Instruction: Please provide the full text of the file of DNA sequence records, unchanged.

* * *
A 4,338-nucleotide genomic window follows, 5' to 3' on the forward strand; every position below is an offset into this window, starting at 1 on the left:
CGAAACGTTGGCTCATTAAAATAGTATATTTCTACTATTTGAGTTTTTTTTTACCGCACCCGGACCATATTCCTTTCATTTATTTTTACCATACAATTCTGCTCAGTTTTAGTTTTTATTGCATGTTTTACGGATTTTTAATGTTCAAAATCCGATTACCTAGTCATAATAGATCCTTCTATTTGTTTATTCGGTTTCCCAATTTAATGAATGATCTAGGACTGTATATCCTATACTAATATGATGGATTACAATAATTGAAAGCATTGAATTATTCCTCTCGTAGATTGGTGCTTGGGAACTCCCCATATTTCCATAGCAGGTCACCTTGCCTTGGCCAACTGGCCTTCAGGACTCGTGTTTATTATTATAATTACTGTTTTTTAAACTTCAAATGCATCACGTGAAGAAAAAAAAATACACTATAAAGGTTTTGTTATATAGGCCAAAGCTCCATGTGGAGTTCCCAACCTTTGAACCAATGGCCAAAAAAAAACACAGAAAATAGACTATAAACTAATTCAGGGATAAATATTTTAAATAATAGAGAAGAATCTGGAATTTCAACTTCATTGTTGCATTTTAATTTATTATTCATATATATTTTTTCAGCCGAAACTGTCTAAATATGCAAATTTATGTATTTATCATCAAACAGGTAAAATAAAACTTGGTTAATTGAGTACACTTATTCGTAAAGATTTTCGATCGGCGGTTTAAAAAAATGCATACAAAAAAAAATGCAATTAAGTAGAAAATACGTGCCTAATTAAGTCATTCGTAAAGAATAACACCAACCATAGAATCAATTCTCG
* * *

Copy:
A 4,338-nucleotide genomic window follows, 5' to 3' on the forward strand; every position below is an offset into this window, starting at 1 on the left:
CGAAACGTTGGCTCATTAAAATAGTATATTTCTACTATTTGAGTTTTTTTTTACCGCACCCGGACCATATTCCTTTCATTTATTTTTACCATACAATTCTGCTCAGTTTTAGTTTTTATTGCATGTTTTACGGATTTTTAATGTTCAAAATCCGATTACCTAGTCATAATAGATCCTTCTATTTGTTTATTCGGTTTCCCAATTTAATGAATGATCTAGGACTGTATATCCTATACTAATATGATGGATTACAATAATTGAAAGCATTGAATTATTCCTCTCGTAGATTGGTGCTTGGGAACTCCCCATATTTCCATAGCAGGTCACCTTGCCTTGGCCAACTGGCCTTCAGGACTCGTGTTTATTATTATAATTACTGTTTTTTAAACTTCAAATGCATCACGTGAAGAAAAAAAAATACACTATAAAGGTTTTGTTATATAGGCCAAAGCTCCATGTGGAGTTCCCAACCTTTGAACCAATGGCCAAAAAAAAACACAGAAAATAGACTATAAACTAATTCAGGGATAAATATTTTAAATAATAGAGAAGAATCTGGAATTTCAACTTCATTGTTGCATTTTAATTTATTATTCATATATATTTTTTCAGCCGAAACTGTCTAAATATGCAAATTTATGTATTTATCATCAAACAGGTAAAATAAAACTTGGTTAATTGAGTACACTTATTCGTAAAGATTTTCGATCGGCGGTTTAAAAAAATGCATACAAAAAAAAATGCAATTAAGTAGAAAATACGTGCCTAATTAAGTCATTCGTAAAGAATAACACCAACCATAGAATCAATTCTCG